Hi.

Consider you have two ruby files.

file1.rb:
---------------------------------------------------
require 'pp'
RUBY_FILE = './file2.rb'

begin
  load RUBY_FILE
rescue NameError => error
  # pp error # Do not report the error here. Be silent.
end

# Now we call the two methods defined in file2.rb
foo()
bar()
---------------------------------------------------

file2.rb:
---------------------------------------------------

def foo
  puts 'This is from foo()'
end

# Create an error on purpose here.
joe_doe()

def bar # The second method.
  puts 'This is from bar()'
end
---------------------------------------------------

Note - I use the parens () at bar() to make it more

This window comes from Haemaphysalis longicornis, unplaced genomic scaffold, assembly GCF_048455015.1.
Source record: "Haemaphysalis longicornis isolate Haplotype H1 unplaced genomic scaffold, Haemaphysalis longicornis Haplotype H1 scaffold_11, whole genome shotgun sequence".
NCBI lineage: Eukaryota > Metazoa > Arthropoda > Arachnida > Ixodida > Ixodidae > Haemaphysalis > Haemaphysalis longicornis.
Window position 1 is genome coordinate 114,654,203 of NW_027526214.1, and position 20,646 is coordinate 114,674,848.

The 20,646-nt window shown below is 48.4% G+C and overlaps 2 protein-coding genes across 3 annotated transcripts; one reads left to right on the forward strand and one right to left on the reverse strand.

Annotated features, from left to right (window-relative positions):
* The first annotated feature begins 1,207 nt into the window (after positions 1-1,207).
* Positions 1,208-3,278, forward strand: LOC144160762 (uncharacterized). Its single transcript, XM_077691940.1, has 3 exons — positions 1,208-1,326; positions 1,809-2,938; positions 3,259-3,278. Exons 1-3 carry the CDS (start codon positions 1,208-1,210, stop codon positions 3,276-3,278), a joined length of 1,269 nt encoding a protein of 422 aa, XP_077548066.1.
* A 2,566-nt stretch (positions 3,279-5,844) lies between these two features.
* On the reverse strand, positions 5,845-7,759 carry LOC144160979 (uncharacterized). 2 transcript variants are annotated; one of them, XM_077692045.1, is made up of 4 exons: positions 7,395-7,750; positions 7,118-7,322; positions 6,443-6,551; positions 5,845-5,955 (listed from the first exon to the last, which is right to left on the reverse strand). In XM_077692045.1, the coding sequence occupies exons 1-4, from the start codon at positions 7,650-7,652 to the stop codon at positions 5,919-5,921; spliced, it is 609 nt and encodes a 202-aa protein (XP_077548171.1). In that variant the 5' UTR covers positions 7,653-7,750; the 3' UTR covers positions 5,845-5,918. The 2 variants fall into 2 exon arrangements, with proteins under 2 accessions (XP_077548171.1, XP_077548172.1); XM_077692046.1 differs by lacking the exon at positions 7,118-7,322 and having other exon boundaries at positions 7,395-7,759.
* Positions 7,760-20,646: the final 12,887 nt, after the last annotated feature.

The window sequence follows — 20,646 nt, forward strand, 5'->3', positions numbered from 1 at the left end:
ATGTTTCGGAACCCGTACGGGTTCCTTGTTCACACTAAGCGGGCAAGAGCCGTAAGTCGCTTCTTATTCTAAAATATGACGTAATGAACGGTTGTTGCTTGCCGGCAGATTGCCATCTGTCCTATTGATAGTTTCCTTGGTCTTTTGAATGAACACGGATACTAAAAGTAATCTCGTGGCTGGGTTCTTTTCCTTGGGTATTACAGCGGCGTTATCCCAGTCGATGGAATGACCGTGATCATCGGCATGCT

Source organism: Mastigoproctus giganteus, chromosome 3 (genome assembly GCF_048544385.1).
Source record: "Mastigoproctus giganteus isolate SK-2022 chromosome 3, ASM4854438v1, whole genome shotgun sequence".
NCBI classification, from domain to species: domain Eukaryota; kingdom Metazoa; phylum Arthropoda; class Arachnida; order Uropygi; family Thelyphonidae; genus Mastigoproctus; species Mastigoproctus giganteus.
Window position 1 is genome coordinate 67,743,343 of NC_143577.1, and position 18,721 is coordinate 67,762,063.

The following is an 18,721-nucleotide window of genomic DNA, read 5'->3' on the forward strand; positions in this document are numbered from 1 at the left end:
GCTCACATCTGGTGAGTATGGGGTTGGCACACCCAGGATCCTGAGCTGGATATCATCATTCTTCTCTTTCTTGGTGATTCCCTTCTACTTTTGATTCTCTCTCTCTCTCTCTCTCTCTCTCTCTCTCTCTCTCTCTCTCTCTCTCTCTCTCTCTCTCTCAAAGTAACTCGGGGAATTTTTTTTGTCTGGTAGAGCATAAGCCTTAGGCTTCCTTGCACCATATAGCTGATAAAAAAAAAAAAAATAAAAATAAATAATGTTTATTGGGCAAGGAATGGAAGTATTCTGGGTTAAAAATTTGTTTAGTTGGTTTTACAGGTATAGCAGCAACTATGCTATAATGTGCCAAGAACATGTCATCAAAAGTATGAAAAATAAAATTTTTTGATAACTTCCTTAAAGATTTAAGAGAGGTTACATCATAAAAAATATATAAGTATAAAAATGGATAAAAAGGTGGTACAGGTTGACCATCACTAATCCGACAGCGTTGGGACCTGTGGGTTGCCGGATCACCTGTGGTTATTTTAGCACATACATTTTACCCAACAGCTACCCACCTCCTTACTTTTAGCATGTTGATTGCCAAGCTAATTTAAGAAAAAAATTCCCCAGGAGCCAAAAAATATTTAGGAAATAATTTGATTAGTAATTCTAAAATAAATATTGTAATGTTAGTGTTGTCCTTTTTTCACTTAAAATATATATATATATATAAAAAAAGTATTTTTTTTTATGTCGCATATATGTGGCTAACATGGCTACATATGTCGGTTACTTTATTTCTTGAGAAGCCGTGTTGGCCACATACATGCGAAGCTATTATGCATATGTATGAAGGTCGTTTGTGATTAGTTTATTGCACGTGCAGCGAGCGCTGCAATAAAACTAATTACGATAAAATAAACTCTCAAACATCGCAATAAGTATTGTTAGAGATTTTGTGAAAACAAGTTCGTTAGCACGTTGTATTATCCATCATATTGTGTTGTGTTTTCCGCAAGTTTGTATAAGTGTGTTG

explicit and illustrate my question.

If you run file1.rb, an error occurs:

undefined method `bar' for main:Object (NoMethodError)


The method call to foo() works.

If you look at the content of file2.rb, you can see that
the method definition first has foo(), then a method
call to a method that does not exist (on purpose), and
then the method definition to bar()

Ruby apparently stops processing file2.rb when it
encounters a NameError exception.

My question is:

- Is there a way to force or otherwise cause Ruby to continue
reading the second file? I am in control of the ruby files so
I can use eval without a problem.

What I would like to achieve is to let ruby read a file
and treat it as a ruby file, but if it encounters errors,
it would disregard these errors, and continue processing
them.

In a way, I'd need a faulty ruby loader that ignores errors
when instructed.

Right now, in the code above, I can not achieve this, as
ruby stops the very moment it encounters an invalid method
call. How could I continue to process that faulty file?

-- 
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